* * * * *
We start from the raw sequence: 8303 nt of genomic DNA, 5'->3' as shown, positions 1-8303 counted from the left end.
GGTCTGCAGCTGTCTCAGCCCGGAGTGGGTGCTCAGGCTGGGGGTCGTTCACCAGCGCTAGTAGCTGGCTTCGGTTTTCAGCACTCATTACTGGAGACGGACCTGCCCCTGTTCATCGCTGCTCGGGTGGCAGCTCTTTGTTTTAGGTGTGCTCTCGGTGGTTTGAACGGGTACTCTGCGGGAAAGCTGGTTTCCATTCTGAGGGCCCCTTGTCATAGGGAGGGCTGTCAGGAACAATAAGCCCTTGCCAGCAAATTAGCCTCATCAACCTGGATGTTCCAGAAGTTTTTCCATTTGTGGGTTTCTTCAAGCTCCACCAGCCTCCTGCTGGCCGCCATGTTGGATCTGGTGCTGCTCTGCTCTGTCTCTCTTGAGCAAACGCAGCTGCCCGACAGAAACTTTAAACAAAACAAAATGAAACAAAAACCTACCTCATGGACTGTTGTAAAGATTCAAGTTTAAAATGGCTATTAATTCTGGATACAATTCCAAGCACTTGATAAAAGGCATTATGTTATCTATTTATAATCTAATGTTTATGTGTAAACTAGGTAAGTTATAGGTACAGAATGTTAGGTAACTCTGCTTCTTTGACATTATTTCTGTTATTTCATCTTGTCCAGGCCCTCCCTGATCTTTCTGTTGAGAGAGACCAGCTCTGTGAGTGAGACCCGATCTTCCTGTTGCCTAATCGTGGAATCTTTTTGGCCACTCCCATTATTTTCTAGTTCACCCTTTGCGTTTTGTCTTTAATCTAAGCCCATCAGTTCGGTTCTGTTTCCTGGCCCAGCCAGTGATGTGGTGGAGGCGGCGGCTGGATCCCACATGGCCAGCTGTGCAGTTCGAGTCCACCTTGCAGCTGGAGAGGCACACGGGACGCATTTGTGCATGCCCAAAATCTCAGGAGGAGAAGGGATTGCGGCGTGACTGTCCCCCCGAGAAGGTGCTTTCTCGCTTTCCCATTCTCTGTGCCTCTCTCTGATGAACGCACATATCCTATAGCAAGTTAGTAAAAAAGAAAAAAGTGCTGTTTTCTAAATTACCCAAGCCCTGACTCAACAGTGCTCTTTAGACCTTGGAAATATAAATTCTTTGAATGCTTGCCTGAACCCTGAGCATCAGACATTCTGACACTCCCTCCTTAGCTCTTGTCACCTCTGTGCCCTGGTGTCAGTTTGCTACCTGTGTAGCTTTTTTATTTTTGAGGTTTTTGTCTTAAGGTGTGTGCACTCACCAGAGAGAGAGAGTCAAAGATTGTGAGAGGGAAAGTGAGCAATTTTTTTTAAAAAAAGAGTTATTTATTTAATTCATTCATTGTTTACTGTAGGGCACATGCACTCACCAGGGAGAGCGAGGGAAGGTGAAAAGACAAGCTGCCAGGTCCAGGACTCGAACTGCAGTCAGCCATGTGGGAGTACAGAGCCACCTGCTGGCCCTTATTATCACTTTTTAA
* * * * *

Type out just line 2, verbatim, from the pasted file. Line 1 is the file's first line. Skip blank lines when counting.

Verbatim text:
GGTCTGCAGCTGTCTCAGCCCGGAGTGGGTGCTCAGGCTGGGGGTCGTTCACCAGCGCTAGTAGCTGGCTTCGGTTTTCAGCACTCATTACTGGAGACGGACCTGCCCCTGTTCATCGCTGCTCGGGTGGCAGCTCTTTGTTTTAGGTGTGCTCTCGGTGGTTTGAACGGGTACTCTGCGGGAAAGCTGGTTTCCATTCTGAGGGCCCCTTGTCATAGGGAGGGCTGTCAGGAACAATAAGCCCTTGCCAGCAAATTAGCCTCATCAACCTGGATGTTCCAGAAGTTTTTCCATTTGTGGGTTTCTTCAAGCTCCACCAGCCTCCTGCTGGCCGCCATGTTGGATCTGGTGCTGCTCTGCTCTGTCTCTCTTGAGCAAACGCAGCTGCCCGACAGAAACTTTAAACAAAACAAAATGAAACAAAAACCTACCTCATGGACTGTTGTAAAGATTCAAGTTTAAAATGGCTATTAATTCTGGATACAATTCCAAGCACTTGATAAAAGGCATTATGTTATCTATTTATAATCTAATGTTTATGTGTAAACTAGGTAAGTTATAGGTACAGAATGTTAGGTAACTCTGCTTCTTTGACATTATTTCTGTTATTTCATCTTGTCCAGGCCCTCCCTGATCTTTCTGTTGAGAGAGACCAGCTCTGTGAGTGAGACCCGATCTTCCTGTTGCCTAATCGTGGAATCTTTTTGGCCACTCCCATTATTTTCTAGTTCACCCTTTGCGTTTTGTCTTTAATCTAAGCCCATCAGTTCGGTTCTGTTTCCTGGCCCAGCCAGTGATGTGGTGGAGGCGGCGGCTGGATCCCACATGGCCAGCTGTGCAGTTCGAGTCCACCTTGCAGCTGGAGAGGCACACGGGACGCATTTGTGCATGCCCAAAATCTCAGGAGGAGAAGGGATTGCGGCGTGACTGTCCCCCCGAGAAGGTGCTTTCTCGCTTTCCCATTCTCTGTGCCTCTCTCTGATGAACGCACATATCCTATAGCAAGTTAGTAAAAAAGAAAAAAGTGCTGTTTTCTAAATTACCCAAGCCCTGACTCAACAGTGCTCTTTAGACCTTGGAAATATAAATTCTTTGAATGCTTGCCTGAACCCTGAGCATCAGACATTCTGACACTCCCTCCTTAGCTCTTGTCACCTCTGTGCCCTGGTGTCAGTTTGCTACCTGTGTAGCTTTTTTATTTTTGAGGTTTTTGTCTTAAGGTGTGTGCACTCACCAGAGAGAGAGAGTCAAAGATTGTGAGAGGGAAAGTGAGCAATTTTTTTTAAAAAAAGAGTTATTTATTTAATTCATTCATTGTTTACTGTAGGGCACATGCACTCACCAGGGAGAGCGAGGGAAGGTGAAAAGACAAGCTGCCAGGTCCAGGACTCGAACTGCAGTCAGCCATGTGGGAGTACAGAGCCACCTGCTGGCCCTTATTATCACTTTTTAA